ER&L: Innovative eResource Workflow

Speaker: Kelly Smith and Laura Edwards

Their redesign of workflow was prompted by a campus-wide move to Drupal. They are now using it to drive the public display of eresources. They are grouping the resources by status as well as by the platform. On the back end, they add information about contacts, admin logins, etc. They can trigger real-time alerts and notes for the front-end. They track fund codes and cost information. In addition, there are triggers that prompt the next steps in workflow as statuses are changed, from trials to renewals.

Speaker: Xan Arch

They needed a way to standardize the eresource lifecycle, and a place to keep all the relevant information about new resources as they move through the departments. They also wanted to have more transparency about where the resource is in the process.

They decided to use a bug/issue tracker called Jira because that’s what another department had already purchased. They changed the default steps to map to the workflow and notify the appropriate people. The eresource order form is the start, and they ask for as much as they can from the selector. They then put up a display in a wiki using Confluence to display the status of each resource, including additional info about it.

Speaker: Ben Heet

The University of Notre Dame has been developing their own ERMS called CORAL. The lifecycle of an eresource is complex, so they took the approach of creating small workflows to give the staff direction for what to do next, depending on the complexity of the resource (ie free versus paid).

You can create reminder tasks assigned to specific individuals or groups depending on the needs of the workflow. They don’t go into every little thing to be done, but mainly just trigger reminders of the next group of activities. There is an admin view that shows the pending activities for each staff member, and when they are done, they can mark it complete to trigger the next step.

Not every resource is going to need every step. One size does not fit all.

Speaker: Lori Duggan

Kuali OLE is a partnership among academic libraries creating the next generation of library management software and systems. It has a very complex financial platform for manual entry of information about purchase. It looks less like a traditional ERMS and more like a PeopleSoft/Banner/ILS acquisition module, mostly because that is what it is and they are still developing the ERM components.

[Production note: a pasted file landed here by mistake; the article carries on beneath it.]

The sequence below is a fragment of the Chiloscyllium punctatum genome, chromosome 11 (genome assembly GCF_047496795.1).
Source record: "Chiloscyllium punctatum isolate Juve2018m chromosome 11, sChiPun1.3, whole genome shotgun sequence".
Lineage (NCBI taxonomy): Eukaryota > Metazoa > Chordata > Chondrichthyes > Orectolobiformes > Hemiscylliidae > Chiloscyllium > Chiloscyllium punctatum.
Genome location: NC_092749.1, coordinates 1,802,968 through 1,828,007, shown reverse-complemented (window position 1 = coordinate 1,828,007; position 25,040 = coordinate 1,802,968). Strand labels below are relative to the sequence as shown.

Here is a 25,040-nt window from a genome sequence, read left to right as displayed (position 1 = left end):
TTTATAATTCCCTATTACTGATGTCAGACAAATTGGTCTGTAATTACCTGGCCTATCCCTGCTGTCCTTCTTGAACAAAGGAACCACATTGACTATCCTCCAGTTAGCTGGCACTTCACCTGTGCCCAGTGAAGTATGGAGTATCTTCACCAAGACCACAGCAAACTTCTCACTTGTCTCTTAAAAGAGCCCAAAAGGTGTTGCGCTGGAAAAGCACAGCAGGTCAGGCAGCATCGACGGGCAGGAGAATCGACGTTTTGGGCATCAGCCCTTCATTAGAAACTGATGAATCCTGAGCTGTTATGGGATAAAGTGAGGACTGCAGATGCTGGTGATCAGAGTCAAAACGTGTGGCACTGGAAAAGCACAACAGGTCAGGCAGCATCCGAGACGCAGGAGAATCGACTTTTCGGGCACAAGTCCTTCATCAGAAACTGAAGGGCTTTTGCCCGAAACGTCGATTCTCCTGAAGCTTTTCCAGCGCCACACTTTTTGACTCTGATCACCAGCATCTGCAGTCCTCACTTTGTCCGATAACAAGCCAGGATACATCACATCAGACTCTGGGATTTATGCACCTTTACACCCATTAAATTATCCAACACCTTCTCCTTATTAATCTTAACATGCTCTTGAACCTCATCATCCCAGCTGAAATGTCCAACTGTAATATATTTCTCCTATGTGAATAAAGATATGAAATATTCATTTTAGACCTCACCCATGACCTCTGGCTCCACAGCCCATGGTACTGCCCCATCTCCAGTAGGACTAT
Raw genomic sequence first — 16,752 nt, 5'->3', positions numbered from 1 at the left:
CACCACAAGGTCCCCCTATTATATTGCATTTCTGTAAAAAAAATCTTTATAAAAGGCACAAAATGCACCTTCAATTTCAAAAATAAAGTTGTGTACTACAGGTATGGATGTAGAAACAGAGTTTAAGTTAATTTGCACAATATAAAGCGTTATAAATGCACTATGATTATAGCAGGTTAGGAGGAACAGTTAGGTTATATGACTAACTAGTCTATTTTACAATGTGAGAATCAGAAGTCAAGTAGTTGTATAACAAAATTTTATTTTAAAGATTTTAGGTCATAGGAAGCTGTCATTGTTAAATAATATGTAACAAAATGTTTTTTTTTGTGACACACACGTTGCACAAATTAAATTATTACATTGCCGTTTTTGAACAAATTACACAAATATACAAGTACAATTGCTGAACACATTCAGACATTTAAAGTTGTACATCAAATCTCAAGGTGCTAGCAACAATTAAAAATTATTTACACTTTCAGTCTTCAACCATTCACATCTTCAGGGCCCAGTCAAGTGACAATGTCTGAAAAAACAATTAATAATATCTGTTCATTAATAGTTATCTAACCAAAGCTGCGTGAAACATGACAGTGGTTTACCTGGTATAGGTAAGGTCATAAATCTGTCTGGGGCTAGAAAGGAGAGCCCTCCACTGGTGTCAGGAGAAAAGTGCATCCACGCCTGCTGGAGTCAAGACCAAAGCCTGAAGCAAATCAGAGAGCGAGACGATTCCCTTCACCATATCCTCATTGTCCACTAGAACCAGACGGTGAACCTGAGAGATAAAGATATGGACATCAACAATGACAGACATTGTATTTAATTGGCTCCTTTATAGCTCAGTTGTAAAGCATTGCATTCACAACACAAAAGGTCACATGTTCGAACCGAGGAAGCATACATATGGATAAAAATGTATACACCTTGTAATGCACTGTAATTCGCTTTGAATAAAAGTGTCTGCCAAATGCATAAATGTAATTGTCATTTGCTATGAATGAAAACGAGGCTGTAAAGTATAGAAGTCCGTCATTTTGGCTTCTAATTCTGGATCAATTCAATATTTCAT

ER&L 2010: Usage Statistics for E-resources – is all that data meaningful?

Speaker: Sally R. Krash, vendor

Three options: do it yourself, gather and format to upload to a vendor’s collection database, or have the vendor gather the data and send a report (Harrassowitz e-Stats). Surprisingly, the second solution was actually more time-consuming than the first because the library’s data didn’t always match the vendor’s data. The third is the easiest because it’s coming from their subscription agent.

Evaluation: review cost data; set cut-off point ($50, $75, $100, ILL/DocDel costs, whatever); generate list of all resources that fall beyond that point; use that list to determine cancellations. For citation databases, they want to see upward trends in use, not necessarily cyclical spikes that average out year-to-year.

Future: Need more turnaway reports from publishers, specifically journal publishers. COUNTER JR5 will give more detail about article requests by year of publication. COUNTER JR1 & BR1 combined report – don’t care about format, just want download data. Need to have download information for full-text subscriptions, not just searches/sessions.

Speaker: Benjamin Heet, librarian

He is speaking about University of Notre Dame’s statistics philosophy. They collect JR1 full text downloads – they’re not into database statistics, mostly because fed search messes them up. Impact factor and Eigen factors are hard to evaluate. He asks, “can you make questionable numbers meaningful by adding even more questionable numbers?”

At first, he was downloading the spreadsheets monthly and making them available on the library website. He started looking for a better way, whether that was to pay someone else to build a tool or do it himself. He went with the DIY route because he wanted to make the numbers more meaningful.

Avoid junk in junk out: HTML vs. PDF downloads depends on the platform setup. Pay attention to outliers to watch for spikes that might indicate unusual use by an individual. The reports often have bad data or duplicate data on the same report.

CORAL Usage Statistics – local program gives them a central location to store user names & passwords. He downloads reports quarterly now, and the public interface allows other librarians to view the stats in readable reports.

Speaker: Justin Clarke, vendor

Harvesting reports takes a lot of time and requires some administrative costs. SUSHI is a vehicle for automating the transfer of statistics from one source to another. However, you still need to look at the data. Your subscription agent has a lot more data about the resources than just use, and can combine the two together to create a broader picture of the resource use.

Harrassowitz starts with acquisitions data and matches the use statistics to that. They also capture things like publisher changes and title changes. Cost per use is not as easy as simple division – packages confuse the matter.

High use could be the result of class assignments or hackers/hoarders. Low use might be for political purchases or new department support. You need a reference point of cost. Pricing from publishers seems to have no rhyme or reason, and your price is not necessarily the list price. Multi-year analysis and subject-based analysis look at local trends.

Rather than usage statistics, we need useful statistics.